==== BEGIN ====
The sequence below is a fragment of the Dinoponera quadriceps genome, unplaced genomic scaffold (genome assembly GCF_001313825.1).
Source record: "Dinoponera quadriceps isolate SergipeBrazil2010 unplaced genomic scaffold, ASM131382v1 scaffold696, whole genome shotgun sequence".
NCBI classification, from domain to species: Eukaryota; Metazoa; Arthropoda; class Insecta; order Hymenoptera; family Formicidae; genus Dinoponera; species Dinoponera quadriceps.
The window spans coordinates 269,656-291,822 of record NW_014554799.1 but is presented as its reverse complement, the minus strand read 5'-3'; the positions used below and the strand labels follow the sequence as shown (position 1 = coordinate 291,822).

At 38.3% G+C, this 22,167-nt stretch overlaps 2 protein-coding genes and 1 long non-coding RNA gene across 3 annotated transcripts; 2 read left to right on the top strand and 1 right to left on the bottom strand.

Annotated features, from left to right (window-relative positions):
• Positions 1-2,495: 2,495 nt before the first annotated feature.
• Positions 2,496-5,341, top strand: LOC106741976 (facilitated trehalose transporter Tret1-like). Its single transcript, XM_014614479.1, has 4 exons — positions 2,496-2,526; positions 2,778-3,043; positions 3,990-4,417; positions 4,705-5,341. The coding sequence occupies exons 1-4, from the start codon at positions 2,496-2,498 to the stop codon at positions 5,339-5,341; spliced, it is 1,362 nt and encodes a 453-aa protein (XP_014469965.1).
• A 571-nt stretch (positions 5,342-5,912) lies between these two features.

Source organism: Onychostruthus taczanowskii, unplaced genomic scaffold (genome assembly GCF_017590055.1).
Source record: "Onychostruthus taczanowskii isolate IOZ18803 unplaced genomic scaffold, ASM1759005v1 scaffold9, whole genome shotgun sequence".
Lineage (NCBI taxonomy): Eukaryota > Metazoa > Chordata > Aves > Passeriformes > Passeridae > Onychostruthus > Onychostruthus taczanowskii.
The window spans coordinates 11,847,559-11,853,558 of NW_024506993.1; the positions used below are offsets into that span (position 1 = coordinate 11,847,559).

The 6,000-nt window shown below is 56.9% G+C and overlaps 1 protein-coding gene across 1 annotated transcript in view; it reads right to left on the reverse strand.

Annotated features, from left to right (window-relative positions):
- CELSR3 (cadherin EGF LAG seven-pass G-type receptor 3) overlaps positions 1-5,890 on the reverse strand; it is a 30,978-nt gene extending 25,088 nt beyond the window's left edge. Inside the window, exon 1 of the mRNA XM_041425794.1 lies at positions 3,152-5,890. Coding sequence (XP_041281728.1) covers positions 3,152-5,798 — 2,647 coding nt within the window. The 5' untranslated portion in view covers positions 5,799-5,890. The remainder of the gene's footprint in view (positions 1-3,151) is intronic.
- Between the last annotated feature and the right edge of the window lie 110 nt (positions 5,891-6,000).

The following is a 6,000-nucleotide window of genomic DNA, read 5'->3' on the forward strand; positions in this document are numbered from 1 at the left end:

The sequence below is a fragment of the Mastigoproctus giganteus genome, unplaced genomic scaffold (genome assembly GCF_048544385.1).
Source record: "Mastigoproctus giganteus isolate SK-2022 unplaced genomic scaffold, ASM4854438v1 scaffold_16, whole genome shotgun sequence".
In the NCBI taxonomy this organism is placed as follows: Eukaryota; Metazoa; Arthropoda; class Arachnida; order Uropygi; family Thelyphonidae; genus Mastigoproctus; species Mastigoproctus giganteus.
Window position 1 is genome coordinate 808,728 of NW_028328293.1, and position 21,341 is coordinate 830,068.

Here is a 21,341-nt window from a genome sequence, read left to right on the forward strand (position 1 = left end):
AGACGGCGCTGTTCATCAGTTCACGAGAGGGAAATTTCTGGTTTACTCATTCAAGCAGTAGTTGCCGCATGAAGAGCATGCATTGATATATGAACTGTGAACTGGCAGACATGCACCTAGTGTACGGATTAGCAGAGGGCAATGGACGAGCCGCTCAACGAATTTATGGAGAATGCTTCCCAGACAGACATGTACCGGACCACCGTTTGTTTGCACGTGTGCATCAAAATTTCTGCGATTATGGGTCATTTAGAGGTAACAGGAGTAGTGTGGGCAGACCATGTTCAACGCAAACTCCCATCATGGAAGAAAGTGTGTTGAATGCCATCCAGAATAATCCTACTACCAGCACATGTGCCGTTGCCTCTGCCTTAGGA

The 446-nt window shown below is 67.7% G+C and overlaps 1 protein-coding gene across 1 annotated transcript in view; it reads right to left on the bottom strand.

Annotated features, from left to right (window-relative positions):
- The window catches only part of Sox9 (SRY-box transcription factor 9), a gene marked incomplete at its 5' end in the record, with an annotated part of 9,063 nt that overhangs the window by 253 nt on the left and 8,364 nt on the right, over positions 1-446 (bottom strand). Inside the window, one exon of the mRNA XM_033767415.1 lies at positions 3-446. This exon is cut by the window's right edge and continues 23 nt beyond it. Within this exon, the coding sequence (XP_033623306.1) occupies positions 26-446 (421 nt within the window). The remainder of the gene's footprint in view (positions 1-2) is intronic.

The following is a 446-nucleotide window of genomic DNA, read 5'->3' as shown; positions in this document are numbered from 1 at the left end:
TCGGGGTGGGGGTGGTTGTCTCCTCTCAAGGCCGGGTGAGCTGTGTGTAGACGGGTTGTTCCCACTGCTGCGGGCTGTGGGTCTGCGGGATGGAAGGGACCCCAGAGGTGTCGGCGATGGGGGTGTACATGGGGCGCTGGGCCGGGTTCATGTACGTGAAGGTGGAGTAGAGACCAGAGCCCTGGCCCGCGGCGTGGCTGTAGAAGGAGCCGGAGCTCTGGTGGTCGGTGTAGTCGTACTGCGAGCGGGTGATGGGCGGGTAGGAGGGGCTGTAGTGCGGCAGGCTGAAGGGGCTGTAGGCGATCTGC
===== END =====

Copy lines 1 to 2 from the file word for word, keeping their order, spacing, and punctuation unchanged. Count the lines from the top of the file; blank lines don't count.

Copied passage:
The sequence below is a fragment of the Dinoponera quadriceps genome, unplaced genomic scaffold (genome assembly GCF_001313825.1).
Source record: "Dinoponera quadriceps isolate SergipeBrazil2010 unplaced genomic scaffold, ASM131382v1 scaffold696, whole genome shotgun sequence".